This comes at a time when the real estate market is slowly recovering from the coronavirus pandemic
Kampala, Uganda | JULIUS BUSINGE | Kampala has an additional condominium property that is open to those looking for high end homes with services that meet their living expectations – Bukoto Living Condo Project.
The project owned by the children of city tycoon Sudhir Rupaleria, Rajiv Ruparelia and Sheena Ruparelia, was unveiled on March 21.
The property is a 9-tower building in Bukoto, housing 27 condominiums in a 2-3-4, 5-bedroom configuration, all for sale. Construction began in 2018.
Bukoto Living is located on the borders of Bukoto, Naguru and Ntinda regions. The locality is a mixed residential and commercial area with many small businesses, non-governmental organizations, supermarkets, hospitals, schools, places of worship and high-end shops.
Experts define condominium as a system of separate ownership of individual units in a multi-unit building, the individual units of which are designated for separate ownership and the remainder of which is designated for common ownership only by the owners of those units.
Condominiums are the rapidly emerging concept that Ugandans are embracing despite the fact that condominium laws were passed and enacted almost 20 years ago.
Condominiums in Uganda are governed by the Condominium Ownership Act No. 4 of 2001 and the Condominium Ownership Regulations promulgated in 2002.
The Bukoto Living project is joining the condominium market, including Bugolobi Apartments, Bukoto Apartments and others, giving home-seeking clients the opportunity to choose what they want.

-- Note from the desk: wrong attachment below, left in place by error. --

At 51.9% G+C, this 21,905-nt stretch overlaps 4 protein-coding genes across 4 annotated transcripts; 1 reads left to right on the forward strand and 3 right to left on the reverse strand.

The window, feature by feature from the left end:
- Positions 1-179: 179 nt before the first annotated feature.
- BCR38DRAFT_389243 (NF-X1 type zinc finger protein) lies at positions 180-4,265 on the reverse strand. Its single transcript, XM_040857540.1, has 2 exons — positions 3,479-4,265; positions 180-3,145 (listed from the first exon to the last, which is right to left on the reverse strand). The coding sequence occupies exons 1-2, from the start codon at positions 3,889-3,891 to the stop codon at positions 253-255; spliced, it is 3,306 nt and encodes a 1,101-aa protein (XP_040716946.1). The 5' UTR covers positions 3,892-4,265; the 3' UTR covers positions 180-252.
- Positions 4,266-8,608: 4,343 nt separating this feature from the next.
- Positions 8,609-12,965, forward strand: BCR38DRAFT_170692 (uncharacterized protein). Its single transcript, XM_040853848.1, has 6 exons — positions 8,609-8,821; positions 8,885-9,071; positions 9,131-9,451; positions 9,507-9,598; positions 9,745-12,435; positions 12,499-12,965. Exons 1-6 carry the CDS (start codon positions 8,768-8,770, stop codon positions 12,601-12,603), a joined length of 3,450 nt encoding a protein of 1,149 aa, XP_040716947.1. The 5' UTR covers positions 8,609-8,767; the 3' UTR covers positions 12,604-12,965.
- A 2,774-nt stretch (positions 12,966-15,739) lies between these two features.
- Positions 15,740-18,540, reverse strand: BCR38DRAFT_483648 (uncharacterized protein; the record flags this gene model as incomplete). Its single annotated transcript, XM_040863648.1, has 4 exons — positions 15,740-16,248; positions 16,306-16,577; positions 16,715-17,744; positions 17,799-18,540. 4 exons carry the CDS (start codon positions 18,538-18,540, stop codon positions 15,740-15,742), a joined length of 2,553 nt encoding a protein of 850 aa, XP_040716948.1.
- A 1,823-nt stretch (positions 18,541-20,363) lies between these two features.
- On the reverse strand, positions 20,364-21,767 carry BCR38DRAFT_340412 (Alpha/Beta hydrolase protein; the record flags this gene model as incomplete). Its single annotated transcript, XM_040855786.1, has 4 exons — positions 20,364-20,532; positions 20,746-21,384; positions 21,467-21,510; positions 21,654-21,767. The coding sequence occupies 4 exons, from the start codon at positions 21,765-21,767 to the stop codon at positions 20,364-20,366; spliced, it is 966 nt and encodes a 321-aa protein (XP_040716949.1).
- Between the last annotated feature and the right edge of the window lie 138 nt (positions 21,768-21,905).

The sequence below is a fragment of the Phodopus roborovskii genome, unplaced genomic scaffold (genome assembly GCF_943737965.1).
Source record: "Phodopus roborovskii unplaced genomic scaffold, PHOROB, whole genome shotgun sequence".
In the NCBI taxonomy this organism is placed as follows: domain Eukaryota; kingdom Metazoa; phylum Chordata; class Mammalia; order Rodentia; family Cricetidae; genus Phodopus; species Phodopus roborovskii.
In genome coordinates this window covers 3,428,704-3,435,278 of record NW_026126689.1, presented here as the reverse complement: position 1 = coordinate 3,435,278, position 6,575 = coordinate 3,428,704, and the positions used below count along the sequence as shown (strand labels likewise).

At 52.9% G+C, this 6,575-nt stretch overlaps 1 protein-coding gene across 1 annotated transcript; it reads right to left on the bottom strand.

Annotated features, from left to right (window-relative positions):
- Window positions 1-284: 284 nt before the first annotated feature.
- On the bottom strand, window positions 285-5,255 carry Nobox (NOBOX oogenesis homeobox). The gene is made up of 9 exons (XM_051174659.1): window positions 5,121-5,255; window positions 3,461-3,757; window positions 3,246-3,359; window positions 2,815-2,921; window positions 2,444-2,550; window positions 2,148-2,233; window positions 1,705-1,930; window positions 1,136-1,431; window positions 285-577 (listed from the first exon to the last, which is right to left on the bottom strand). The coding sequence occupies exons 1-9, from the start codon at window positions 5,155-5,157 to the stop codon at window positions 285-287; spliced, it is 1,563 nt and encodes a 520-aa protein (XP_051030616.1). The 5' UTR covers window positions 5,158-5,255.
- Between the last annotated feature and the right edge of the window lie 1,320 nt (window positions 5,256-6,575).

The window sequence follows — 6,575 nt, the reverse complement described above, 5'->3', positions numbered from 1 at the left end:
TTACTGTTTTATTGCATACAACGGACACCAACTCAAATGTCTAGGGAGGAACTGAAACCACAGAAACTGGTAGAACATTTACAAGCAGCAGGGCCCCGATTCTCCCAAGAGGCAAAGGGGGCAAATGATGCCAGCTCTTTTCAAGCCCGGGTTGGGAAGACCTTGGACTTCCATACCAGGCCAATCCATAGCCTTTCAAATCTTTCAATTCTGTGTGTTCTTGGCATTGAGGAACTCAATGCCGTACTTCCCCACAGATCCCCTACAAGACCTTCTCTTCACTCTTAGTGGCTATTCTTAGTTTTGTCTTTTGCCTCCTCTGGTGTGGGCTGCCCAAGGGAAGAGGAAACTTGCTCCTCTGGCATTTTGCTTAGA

Uganda has the youngest and fastest growing population in the world, growing at 3.5% per year, which experts believe could create a housing crisis for all categories of the population in the near future. country.
The current construction rate is 60,000 units per year and experts warn that the deficit will reach eight million over the next 10 years.
Experts say the public should be made aware of the Condominium Ownership Act (2001), which in part suggests that investing in condominium properties helps optimize land use and save on the cost of infrastructure.
The condominium business is currently attracting middle-income Ugandans living in Uganda and abroad.
Standing on the roof of the property, Rupaleria’s Bukoto Living condo project offers a 360 ° view of all of Kampala. And it takes about 20 minutes to connect to the city center.
The property is a unique lifestyle with a swimming pool, rooftop bar, terrace, restaurant and leisure area with luxury living.
The cost of the houses ranges from US $ 168,000 to US $ 362,250 depending on the size.
The 2 bedroom apartment has 160 m² of space distributed in 2 bedrooms, a kitchen, living room, dining room and an additional room for the housekeeper and a balcony of 12 m².
The 3 bedroom apartment offers 200m² of space, with a 27m² master bedroom, 2 double bedrooms, living room, kitchen, maid’s room and balcony.
On the other hand, the 4 bedroom apartment consists of 315 m² with a large master bedroom (38 m²), three other spacious bedrooms, a kitchen-living area and two balconies plus a maid’s lounge.
The 5 bedroom penthouses offer 2 floors and 345m² of luxury with a master bedroom of 53m² and four other equally large bedrooms.
The new project comes at a time when global economies are slowly recovering from the COVID-19 pandemic crisis which has negatively affected demand for properties, goods and services.
In addition, interest rates on mortgages to secure condominiums remain very high, with commercial bank lending rates varying between 18% and 22% per annum.
Kampala, the capital and largest city of Uganda, has the most expensive accommodation in the country.
The average price of two- and three-bedroom apartments in Kampala’s prime residential areas over the past two years has averaged $ 280,000 and $ 325,000, respectively, according to the real estate and consulting firm. Knight Frank.